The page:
Dubai stocks climbed, tracking a record close in U.S. equities, after the price of Brent crude rose to the highest since December. Abu Dhabi shares also gained.
Dubai’s DFM General Index added 2.1 percent to close at 4,172.14, the highest since Dec. 1. Gulf Navigation Holding, a shipping company specializing in oil and chemicals, was Dubai’s biggest percentage gainer, advancing the most in more than four months. Abu Dhabi’s ADX General Index strengthened 0.8 percent, the most since April 2.
The Nasdaq Composite Index jumped to a record on Friday after Google Inc. and Amazon.com Inc. rallied on earnings results. The gauge has almost quadrupled since global equity markets bottomed in March 2009. Brent crude gained last week on concern the crisis in Yemen, which lies on one side of the Bab el-Mandeb strait, the fourth-busiest global oil-trading chokepoint according to the Energy Information Administration, may disrupt supply.
“A mixture of several factors including a continued rebound in oil prices and a rally in the U.S stocks over the weekend is boosting investors’ confidence,” Tariq Qaqish, a fund manager at Al Mal Capital PSC, said by telephone from Dubai. Most of the current geopolitical concerns have been priced in, he said.
Oil rose 2.9 percent in the five days through Friday to $65.28 a barrel, the highest since Dec. 9. The six-nation Gulf Cooperation Council is home to about 30 percent of the world’s proven reserves. Most of their governments rely on revenue from crude to fund their budgets.
Saudi Arabia has led airstrikes against Shiite rebels in Yemen’s civil war, accusing them of being tools of Iran. While the rebels have broadened ties with the Islamic Republic since seizing the capital Sana’a last year, they deny taking orders from the government in Tehran.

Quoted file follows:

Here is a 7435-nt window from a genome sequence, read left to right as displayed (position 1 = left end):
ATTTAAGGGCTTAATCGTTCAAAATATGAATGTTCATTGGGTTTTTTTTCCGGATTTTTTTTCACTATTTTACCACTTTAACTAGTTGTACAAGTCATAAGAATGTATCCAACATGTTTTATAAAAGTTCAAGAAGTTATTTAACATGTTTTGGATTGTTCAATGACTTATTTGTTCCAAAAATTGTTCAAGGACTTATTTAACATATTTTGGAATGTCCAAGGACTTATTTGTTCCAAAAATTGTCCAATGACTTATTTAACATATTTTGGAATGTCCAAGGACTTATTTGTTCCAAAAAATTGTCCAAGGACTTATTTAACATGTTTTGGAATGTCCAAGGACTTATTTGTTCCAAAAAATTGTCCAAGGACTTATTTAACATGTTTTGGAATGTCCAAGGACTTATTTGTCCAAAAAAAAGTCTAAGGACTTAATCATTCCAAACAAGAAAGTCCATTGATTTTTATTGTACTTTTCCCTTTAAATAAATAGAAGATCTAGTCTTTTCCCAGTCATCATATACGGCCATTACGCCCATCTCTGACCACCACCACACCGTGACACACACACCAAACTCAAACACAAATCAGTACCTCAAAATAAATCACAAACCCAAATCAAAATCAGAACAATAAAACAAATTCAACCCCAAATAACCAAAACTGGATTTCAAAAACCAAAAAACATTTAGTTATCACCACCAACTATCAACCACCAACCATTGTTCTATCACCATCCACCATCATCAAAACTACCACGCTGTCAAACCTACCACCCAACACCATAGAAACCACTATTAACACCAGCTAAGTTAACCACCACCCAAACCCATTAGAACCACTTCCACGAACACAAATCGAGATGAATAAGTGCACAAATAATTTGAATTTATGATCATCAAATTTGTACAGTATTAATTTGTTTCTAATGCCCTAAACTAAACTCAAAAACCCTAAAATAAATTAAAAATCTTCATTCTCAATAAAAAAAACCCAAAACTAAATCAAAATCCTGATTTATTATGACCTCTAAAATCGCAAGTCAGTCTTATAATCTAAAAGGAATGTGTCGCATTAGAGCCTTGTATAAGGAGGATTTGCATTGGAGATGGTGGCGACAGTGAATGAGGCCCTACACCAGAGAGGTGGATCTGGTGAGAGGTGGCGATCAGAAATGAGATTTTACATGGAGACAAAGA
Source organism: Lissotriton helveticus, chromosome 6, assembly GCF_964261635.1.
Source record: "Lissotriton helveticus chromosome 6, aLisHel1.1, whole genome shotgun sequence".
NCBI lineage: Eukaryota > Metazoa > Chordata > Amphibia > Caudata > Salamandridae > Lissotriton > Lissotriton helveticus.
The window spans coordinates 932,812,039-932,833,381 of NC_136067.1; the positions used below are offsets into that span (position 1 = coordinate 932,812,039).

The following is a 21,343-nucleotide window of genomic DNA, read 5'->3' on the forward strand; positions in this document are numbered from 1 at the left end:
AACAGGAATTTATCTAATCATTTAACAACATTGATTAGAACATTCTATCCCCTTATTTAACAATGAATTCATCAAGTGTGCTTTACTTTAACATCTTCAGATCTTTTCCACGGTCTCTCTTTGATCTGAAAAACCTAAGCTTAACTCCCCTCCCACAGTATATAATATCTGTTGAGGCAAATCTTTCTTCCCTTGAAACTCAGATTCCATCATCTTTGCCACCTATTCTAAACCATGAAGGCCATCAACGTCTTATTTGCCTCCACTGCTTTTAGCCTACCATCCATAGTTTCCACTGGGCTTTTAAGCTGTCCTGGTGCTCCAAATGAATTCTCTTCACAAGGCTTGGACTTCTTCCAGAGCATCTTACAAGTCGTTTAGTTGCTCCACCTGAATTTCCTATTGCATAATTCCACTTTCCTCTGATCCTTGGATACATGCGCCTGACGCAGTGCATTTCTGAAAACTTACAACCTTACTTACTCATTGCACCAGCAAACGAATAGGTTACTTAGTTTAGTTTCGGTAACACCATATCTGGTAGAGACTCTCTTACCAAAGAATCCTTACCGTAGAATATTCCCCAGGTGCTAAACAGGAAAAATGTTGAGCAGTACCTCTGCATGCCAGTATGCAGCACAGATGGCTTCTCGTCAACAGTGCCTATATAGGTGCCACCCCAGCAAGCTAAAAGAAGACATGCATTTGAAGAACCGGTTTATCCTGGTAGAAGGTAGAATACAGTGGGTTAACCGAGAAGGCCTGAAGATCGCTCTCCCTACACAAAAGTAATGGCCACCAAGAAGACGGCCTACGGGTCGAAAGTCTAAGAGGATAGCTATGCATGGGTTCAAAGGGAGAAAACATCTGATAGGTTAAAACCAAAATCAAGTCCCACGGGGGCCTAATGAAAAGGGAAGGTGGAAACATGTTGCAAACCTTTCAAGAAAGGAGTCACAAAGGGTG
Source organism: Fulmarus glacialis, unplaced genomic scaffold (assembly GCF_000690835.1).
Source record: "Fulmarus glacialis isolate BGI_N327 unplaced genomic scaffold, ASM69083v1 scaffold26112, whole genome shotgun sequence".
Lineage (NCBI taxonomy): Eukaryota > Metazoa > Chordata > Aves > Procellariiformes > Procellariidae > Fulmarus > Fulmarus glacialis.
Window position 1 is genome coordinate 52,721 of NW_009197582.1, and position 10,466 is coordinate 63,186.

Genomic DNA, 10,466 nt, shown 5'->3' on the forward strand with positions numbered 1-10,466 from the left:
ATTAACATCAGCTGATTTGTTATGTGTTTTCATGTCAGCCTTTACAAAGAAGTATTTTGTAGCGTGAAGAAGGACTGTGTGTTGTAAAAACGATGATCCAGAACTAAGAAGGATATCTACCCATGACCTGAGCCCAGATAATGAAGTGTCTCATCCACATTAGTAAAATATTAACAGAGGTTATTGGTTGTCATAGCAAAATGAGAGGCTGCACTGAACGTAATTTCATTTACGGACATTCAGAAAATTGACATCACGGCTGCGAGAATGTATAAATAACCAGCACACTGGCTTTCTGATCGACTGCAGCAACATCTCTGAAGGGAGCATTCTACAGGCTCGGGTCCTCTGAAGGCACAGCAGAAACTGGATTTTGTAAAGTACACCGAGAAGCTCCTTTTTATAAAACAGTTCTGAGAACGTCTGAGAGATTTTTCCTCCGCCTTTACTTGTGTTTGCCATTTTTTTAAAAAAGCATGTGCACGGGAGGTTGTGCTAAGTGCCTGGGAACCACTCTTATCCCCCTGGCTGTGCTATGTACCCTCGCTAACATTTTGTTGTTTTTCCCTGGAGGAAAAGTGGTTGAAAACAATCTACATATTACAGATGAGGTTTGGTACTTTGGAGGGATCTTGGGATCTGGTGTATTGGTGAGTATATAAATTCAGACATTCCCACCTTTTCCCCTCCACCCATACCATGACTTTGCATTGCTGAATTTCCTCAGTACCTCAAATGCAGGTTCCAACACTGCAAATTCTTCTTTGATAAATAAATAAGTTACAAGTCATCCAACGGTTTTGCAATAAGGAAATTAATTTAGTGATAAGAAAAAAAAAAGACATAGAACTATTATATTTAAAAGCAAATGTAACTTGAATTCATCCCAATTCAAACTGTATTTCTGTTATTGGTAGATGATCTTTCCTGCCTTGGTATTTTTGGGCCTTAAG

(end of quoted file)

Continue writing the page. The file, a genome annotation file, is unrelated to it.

Saudi Arabia’s Tadawul All Share Index, the benchmark equities gauge for OPEC’s biggest oil exporter, added 1.2 percent. Saudi Basic Industries Corp., the world’s top petrochemicals manufacturer by sales, led the advance to close at the strongest level since Nov. 24.
Dubai Investments PJSC, an investment-holding company, was the emirate’s top gainer by index points, with a 6.3 percent increase. Its Gulf Dynamic Swithchgear unit won projects worth 40 million ($11 million). Damac Properties, a Dubai-based real estate developer, rallied 7.1 percent after it said it has a development site in Abu Dhabi’s Al Reem Island that could have a sale value of about 1 billion dirhams.
Kuwait’s SE Price Index added 0.2 percent, while Qatar’s QE Index retreated 0.1 percent and Bahrain’s BB All Share Index slipped 0.9 percent. Oman’s MSM 30 Index dropped 0.2 percent
Egypt’s EGX 30 Index fell 1.1 percent. The central bank of the most populous Arab country kept interest rates on hold at its April 23 meeting. EFG-Hermes Holding SAE, the nation’s biggest investment bank, and Pharos Holding had predicted a 50 basis-point cut.
Israel’s TA-25 Index rose 0.3 percent, led by Opko Health Inc. Perrigo Co. was the biggest decliner, dropping 2.1 percent after its U.S.-listed shares retreated as Mylan NV proceeded with an unsolicited $31.2 billion bid for the company. Mylan opted to take its offer directly to shareholders rather than accept a separate takeover proposal from Teva Pharmaceutical Industries Ltd. Teva slid 1.6 percent.
“Teva and Perrigo are still in the headlines and that’s what’s moving the shares today as the companies close the gaps with their U.S. shares,” Guy Cordovi, head of International Trading at Excellence Nessuah Brokerage Ltd. in Petach Tikva, Israel, said today by phone.
The yield on Israel’s benchmark bonds due March 2024 declined one basis point to 1.37 percent, the lowest since the notes started trading in Jan. 2014.